The limited span of attention or appeal I attribute to mostly biological factors. That is, if people can't easily feel the pattern as an aspect of their own physical movements, then they tend towards inattention. This physical basis tends to be rooted in qualities mentioned regarding Toussaint's book (symmetry, regularity, predictability) as they relate to the mechanisms of tension/release in the organism. The problem with this artistically is that it limits ones rhythms to being something akin to "portraits of human movement". Most kinds of artistic expression encompass much more variety, by not strictly limiting themselves to representations of people!

For example, I had a friend and room mate of many years who often drew. And he only drew human faces (the front of the head, where the sense organs are). Yet, if he saw other people's drawing of other things - he could still immediately recognize them as being drawings. And this didn't overwhelm his critical faculties - one needn't draw faces for him to recognize their skill as an illustrator. He recognized that this was merely his personal preference, rather than trying to universalize it. It takes some discipline to recognize and remember that the human body and the structure of the ear are not the measure of all things, as they can easily appear to be.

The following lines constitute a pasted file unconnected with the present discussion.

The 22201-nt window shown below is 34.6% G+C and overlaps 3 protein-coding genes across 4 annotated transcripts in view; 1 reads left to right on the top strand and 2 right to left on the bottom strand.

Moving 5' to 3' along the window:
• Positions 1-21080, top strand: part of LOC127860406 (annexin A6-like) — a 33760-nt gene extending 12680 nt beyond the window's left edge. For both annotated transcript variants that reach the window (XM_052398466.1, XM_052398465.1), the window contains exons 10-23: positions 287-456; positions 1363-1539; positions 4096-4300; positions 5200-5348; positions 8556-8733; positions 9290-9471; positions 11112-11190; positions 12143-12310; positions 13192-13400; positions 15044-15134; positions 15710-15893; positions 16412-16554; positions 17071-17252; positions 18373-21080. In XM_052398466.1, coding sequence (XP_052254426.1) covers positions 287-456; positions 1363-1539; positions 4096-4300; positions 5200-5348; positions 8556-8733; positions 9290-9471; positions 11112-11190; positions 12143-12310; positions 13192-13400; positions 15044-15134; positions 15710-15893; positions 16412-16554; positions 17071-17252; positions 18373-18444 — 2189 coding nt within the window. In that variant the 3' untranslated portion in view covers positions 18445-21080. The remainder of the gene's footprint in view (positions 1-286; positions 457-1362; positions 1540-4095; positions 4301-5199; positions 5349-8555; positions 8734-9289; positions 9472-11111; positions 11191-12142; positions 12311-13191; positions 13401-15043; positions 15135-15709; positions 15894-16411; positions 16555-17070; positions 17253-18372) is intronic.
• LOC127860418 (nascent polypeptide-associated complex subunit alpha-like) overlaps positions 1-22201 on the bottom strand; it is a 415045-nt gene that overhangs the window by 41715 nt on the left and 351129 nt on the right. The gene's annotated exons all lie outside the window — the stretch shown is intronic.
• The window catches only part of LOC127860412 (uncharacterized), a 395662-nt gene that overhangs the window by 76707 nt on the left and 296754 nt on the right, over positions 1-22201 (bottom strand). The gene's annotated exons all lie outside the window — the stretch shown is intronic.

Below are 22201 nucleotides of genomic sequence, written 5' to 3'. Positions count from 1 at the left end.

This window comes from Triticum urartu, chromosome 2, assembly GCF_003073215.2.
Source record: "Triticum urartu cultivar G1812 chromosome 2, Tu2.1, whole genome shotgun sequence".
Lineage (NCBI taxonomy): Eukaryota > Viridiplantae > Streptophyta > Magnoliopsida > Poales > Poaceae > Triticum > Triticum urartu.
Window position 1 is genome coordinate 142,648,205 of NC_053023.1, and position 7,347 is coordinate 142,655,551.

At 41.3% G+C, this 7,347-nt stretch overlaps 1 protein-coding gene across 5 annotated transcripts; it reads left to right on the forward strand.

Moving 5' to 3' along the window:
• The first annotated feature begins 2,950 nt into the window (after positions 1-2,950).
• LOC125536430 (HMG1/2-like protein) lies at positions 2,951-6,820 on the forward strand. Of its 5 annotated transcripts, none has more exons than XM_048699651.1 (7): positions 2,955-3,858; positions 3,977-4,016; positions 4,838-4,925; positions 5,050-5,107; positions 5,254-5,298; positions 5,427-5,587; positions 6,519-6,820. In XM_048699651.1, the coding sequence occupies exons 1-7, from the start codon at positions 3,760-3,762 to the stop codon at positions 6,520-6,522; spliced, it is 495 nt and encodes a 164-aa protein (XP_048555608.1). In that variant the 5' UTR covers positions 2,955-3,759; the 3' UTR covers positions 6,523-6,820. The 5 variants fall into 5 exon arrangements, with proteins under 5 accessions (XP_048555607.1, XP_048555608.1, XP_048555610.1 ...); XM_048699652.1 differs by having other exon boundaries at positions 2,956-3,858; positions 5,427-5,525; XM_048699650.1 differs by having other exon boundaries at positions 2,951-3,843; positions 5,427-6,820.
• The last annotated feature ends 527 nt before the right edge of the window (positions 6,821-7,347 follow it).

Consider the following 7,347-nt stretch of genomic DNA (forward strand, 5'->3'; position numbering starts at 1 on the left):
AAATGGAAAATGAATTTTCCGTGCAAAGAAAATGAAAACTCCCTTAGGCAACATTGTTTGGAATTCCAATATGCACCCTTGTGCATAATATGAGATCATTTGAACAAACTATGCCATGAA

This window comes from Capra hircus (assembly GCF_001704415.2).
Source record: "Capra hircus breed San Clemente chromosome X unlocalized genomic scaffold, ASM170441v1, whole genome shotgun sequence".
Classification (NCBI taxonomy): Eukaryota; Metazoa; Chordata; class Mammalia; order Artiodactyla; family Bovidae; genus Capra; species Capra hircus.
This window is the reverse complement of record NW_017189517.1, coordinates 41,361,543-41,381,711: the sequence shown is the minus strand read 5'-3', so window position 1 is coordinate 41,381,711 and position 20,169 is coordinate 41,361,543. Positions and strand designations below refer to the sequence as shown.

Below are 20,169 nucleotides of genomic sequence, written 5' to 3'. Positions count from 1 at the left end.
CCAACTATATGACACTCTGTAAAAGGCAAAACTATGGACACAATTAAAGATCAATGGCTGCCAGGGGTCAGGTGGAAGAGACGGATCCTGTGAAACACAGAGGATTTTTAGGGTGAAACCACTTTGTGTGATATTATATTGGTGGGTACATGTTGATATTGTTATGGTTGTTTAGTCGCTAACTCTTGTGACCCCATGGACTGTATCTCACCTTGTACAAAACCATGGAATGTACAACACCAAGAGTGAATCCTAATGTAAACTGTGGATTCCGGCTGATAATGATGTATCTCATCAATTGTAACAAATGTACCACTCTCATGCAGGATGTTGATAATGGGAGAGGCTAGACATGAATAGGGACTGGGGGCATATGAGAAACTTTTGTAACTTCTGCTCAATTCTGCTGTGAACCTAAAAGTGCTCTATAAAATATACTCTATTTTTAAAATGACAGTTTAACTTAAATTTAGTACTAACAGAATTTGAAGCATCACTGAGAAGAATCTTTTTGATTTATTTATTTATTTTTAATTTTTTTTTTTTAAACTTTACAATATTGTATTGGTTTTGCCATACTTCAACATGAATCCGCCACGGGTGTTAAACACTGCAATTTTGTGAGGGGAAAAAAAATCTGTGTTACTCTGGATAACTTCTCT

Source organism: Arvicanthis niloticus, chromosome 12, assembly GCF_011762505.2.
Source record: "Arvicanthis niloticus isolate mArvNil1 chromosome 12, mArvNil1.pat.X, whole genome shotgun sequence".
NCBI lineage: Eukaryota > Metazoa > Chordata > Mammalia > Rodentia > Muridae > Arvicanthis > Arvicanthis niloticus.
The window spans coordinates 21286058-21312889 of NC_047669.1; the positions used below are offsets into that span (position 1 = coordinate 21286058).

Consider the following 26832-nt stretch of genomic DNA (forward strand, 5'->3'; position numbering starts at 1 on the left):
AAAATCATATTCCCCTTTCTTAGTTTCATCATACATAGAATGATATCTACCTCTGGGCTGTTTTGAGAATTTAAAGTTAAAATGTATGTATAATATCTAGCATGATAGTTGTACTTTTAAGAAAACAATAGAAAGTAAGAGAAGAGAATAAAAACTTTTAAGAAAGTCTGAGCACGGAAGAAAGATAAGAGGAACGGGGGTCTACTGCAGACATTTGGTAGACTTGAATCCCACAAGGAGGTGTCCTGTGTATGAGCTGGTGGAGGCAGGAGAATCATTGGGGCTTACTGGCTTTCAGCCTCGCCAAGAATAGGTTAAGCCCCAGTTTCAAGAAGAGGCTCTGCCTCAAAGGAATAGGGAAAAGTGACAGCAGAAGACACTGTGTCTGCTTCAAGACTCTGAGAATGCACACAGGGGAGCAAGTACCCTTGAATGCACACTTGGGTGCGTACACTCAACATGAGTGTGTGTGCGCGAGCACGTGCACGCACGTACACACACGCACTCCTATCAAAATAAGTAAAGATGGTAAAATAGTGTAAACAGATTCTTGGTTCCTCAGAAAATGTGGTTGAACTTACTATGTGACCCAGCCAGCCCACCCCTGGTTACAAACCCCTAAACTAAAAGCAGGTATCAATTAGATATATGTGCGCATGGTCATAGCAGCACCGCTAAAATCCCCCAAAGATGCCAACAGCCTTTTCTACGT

Refund
pretty much the main reason I'm trying to get a thorough understanding of simple scales/beats/musical rules etc.. is because I find that personally I work better if I feel like I've already 'beaten' the simpler stuff and can move onto the more complicated things. like these beat generators are in 4/4 but only about half of the stuff I write is in 4/4, plus I do heaps of noise/ambient that doesn't have time signatures or drums or harmony etc..

I've also found if left to my own devices, I fall onto a few crutches without realising it (like this 7/4 beat I always use, and a harmonic minor scale) so having a complete set of a *particular type* of possibilities gives me a whole bunch of things I *wouldn't* think to do, to do.